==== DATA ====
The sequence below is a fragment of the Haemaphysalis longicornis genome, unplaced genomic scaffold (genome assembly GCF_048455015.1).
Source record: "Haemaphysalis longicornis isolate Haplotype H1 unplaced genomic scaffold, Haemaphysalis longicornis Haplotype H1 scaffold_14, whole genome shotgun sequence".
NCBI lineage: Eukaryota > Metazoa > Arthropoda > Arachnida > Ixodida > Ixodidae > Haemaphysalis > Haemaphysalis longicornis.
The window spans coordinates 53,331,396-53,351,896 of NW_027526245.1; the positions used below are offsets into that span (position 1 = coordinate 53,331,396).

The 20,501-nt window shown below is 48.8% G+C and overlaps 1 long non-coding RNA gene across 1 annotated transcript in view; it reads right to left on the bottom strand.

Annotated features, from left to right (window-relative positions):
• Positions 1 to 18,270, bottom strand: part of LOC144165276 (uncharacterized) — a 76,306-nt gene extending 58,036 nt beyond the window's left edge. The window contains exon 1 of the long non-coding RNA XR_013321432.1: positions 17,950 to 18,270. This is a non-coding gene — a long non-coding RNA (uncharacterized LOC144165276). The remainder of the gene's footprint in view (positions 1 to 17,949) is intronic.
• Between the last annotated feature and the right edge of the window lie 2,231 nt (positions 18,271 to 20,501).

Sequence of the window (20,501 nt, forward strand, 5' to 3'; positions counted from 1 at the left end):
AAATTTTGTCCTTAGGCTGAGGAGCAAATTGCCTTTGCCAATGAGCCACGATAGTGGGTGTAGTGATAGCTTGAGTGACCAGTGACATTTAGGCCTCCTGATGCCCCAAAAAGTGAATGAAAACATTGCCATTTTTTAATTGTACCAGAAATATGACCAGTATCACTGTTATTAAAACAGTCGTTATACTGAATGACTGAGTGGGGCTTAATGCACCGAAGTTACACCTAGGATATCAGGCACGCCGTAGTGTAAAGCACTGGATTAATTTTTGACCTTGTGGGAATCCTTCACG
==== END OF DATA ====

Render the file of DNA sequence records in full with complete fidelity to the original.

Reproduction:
The sequence below is a fragment of the Haemaphysalis longicornis genome, unplaced genomic scaffold (genome assembly GCF_048455015.1).
Source record: "Haemaphysalis longicornis isolate Haplotype H1 unplaced genomic scaffold, Haemaphysalis longicornis Haplotype H1 scaffold_14, whole genome shotgun sequence".
NCBI lineage: Eukaryota > Metazoa > Arthropoda > Arachnida > Ixodida > Ixodidae > Haemaphysalis > Haemaphysalis longicornis.
The window spans coordinates 53,331,396-53,351,896 of NW_027526245.1; the positions used below are offsets into that span (position 1 = coordinate 53,331,396).

The 20,501-nt window shown below is 48.8% G+C and overlaps 1 long non-coding RNA gene across 1 annotated transcript in view; it reads right to left on the bottom strand.

Annotated features, from left to right (window-relative positions):
• Positions 1 to 18,270, bottom strand: part of LOC144165276 (uncharacterized) — a 76,306-nt gene extending 58,036 nt beyond the window's left edge. The window contains exon 1 of the long non-coding RNA XR_013321432.1: positions 17,950 to 18,270. This is a non-coding gene — a long non-coding RNA (uncharacterized LOC144165276). The remainder of the gene's footprint in view (positions 1 to 17,949) is intronic.
• Between the last annotated feature and the right edge of the window lie 2,231 nt (positions 18,271 to 20,501).

Sequence of the window (20,501 nt, forward strand, 5' to 3'; positions counted from 1 at the left end):
AAATTTTGTCCTTAGGCTGAGGAGCAAATTGCCTTTGCCAATGAGCCACGATAGTGGGTGTAGTGATAGCTTGAGTGACCAGTGACATTTAGGCCTCCTGATGCCCCAAAAAGTGAATGAAAACATTGCCATTTTTTAATTGTACCAGAAATATGACCAGTATCACTGTTATTAAAACAGTCGTTATACTGAATGACTGAGTGGGGCTTAATGCACCGAAGTTACACCTAGGATATCAGGCACGCCGTAGTGTAAAGCACTGGATTAATTTTTGACCTTGTGGGAATCCTTCACG